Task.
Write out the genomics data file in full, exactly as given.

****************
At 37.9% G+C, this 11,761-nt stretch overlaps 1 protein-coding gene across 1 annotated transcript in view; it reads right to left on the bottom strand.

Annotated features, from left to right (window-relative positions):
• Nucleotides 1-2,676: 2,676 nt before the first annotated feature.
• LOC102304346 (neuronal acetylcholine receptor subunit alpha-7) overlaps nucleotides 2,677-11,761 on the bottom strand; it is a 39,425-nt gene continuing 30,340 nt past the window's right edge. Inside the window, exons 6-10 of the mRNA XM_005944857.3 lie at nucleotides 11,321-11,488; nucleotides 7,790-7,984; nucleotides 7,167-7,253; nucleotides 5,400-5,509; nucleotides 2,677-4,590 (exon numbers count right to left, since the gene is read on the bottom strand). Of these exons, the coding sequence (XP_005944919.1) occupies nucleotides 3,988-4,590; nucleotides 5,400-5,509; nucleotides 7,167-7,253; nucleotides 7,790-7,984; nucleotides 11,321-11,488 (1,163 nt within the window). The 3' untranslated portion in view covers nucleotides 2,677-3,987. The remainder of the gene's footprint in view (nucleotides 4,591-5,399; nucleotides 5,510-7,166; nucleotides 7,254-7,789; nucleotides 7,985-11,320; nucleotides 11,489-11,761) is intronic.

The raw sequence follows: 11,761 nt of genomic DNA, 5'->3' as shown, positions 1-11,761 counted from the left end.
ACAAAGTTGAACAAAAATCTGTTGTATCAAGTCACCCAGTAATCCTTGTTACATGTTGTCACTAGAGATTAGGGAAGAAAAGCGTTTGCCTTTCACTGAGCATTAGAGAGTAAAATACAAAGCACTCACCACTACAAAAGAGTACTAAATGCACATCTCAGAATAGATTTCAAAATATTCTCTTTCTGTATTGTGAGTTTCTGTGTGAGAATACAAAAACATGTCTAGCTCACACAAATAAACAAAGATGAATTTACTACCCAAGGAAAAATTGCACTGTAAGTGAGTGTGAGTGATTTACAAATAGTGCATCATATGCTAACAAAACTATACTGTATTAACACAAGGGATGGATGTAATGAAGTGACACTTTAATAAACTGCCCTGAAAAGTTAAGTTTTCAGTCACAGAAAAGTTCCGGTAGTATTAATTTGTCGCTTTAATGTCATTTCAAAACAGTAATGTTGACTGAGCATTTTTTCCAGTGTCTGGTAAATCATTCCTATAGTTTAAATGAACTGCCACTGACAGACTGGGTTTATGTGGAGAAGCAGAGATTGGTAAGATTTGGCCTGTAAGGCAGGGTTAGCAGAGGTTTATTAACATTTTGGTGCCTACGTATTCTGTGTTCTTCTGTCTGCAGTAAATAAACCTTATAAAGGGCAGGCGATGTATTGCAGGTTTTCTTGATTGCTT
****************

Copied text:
At 37.9% G+C, this 11,761-nt stretch overlaps 1 protein-coding gene across 1 annotated transcript in view; it reads right to left on the bottom strand.

Annotated features, from left to right (window-relative positions):
• Nucleotides 1-2,676: 2,676 nt before the first annotated feature.
• LOC102304346 (neuronal acetylcholine receptor subunit alpha-7) overlaps nucleotides 2,677-11,761 on the bottom strand; it is a 39,425-nt gene continuing 30,340 nt past the window's right edge. Inside the window, exons 6-10 of the mRNA XM_005944857.3 lie at nucleotides 11,321-11,488; nucleotides 7,790-7,984; nucleotides 7,167-7,253; nucleotides 5,400-5,509; nucleotides 2,677-4,590 (exon numbers count right to left, since the gene is read on the bottom strand). Of these exons, the coding sequence (XP_005944919.1) occupies nucleotides 3,988-4,590; nucleotides 5,400-5,509; nucleotides 7,167-7,253; nucleotides 7,790-7,984; nucleotides 11,321-11,488 (1,163 nt within the window). The 3' untranslated portion in view covers nucleotides 2,677-3,987. The remainder of the gene's footprint in view (nucleotides 4,591-5,399; nucleotides 5,510-7,166; nucleotides 7,254-7,789; nucleotides 7,985-11,320; nucleotides 11,489-11,761) is intronic.

The raw sequence follows: 11,761 nt of genomic DNA, 5'->3' as shown, positions 1-11,761 counted from the left end.
ACAAAGTTGAACAAAAATCTGTTGTATCAAGTCACCCAGTAATCCTTGTTACATGTTGTCACTAGAGATTAGGGAAGAAAAGCGTTTGCCTTTCACTGAGCATTAGAGAGTAAAATACAAAGCACTCACCACTACAAAAGAGTACTAAATGCACATCTCAGAATAGATTTCAAAATATTCTCTTTCTGTATTGTGAGTTTCTGTGTGAGAATACAAAAACATGTCTAGCTCACACAAATAAACAAAGATGAATTTACTACCCAAGGAAAAATTGCACTGTAAGTGAGTGTGAGTGATTTACAAATAGTGCATCATATGCTAACAAAACTATACTGTATTAACACAAGGGATGGATGTAATGAAGTGACACTTTAATAAACTGCCCTGAAAAGTTAAGTTTTCAGTCACAGAAAAGTTCCGGTAGTATTAATTTGTCGCTTTAATGTCATTTCAAAACAGTAATGTTGACTGAGCATTTTTTCCAGTGTCTGGTAAATCATTCCTATAGTTTAAATGAACTGCCACTGACAGACTGGGTTTATGTGGAGAAGCAGAGATTGGTAAGATTTGGCCTGTAAGGCAGGGTTAGCAGAGGTTTATTAACATTTTGGTGCCTACGTATTCTGTGTTCTTCTGTCTGCAGTAAATAAACCTTATAAAGGGCAGGCGATGTATTGCAGGTTTTCTTGATTGCTT